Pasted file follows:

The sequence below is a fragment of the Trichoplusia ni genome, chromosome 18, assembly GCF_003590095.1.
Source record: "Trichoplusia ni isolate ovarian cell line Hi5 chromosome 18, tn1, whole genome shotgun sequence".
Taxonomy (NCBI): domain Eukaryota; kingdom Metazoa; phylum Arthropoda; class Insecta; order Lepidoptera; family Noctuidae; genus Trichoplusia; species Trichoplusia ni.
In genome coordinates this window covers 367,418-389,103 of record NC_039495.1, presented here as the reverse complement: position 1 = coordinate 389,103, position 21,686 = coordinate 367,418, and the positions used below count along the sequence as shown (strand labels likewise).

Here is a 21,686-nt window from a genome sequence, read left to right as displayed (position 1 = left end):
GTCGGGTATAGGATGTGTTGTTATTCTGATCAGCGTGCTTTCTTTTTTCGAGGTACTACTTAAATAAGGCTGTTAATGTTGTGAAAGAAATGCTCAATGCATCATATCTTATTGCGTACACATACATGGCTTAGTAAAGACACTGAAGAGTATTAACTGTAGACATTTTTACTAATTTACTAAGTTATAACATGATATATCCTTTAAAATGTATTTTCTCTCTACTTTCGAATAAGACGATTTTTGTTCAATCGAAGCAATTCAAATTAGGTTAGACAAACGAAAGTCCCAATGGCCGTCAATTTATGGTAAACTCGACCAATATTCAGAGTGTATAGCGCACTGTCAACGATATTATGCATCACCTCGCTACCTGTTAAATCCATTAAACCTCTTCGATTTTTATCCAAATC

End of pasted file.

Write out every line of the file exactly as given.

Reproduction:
The sequence below is a fragment of the Trichoplusia ni genome, chromosome 18, assembly GCF_003590095.1.
Source record: "Trichoplusia ni isolate ovarian cell line Hi5 chromosome 18, tn1, whole genome shotgun sequence".
Taxonomy (NCBI): domain Eukaryota; kingdom Metazoa; phylum Arthropoda; class Insecta; order Lepidoptera; family Noctuidae; genus Trichoplusia; species Trichoplusia ni.
In genome coordinates this window covers 367,418-389,103 of record NC_039495.1, presented here as the reverse complement: position 1 = coordinate 389,103, position 21,686 = coordinate 367,418, and the positions used below count along the sequence as shown (strand labels likewise).

Here is a 21,686-nt window from a genome sequence, read left to right as displayed (position 1 = left end):
GTCGGGTATAGGATGTGTTGTTATTCTGATCAGCGTGCTTTCTTTTTTCGAGGTACTACTTAAATAAGGCTGTTAATGTTGTGAAAGAAATGCTCAATGCATCATATCTTATTGCGTACACATACATGGCTTAGTAAAGACACTGAAGAGTATTAACTGTAGACATTTTTACTAATTTACTAAGTTATAACATGATATATCCTTTAAAATGTATTTTCTCTCTACTTTCGAATAAGACGATTTTTGTTCAATCGAAGCAATTCAAATTAGGTTAGACAAACGAAAGTCCCAATGGCCGTCAATTTATGGTAAACTCGACCAATATTCAGAGTGTATAGCGCACTGTCAACGATATTATGCATCACCTCGCTACCTGTTAAATCCATTAAACCTCTTCGATTTTTATCCAAATC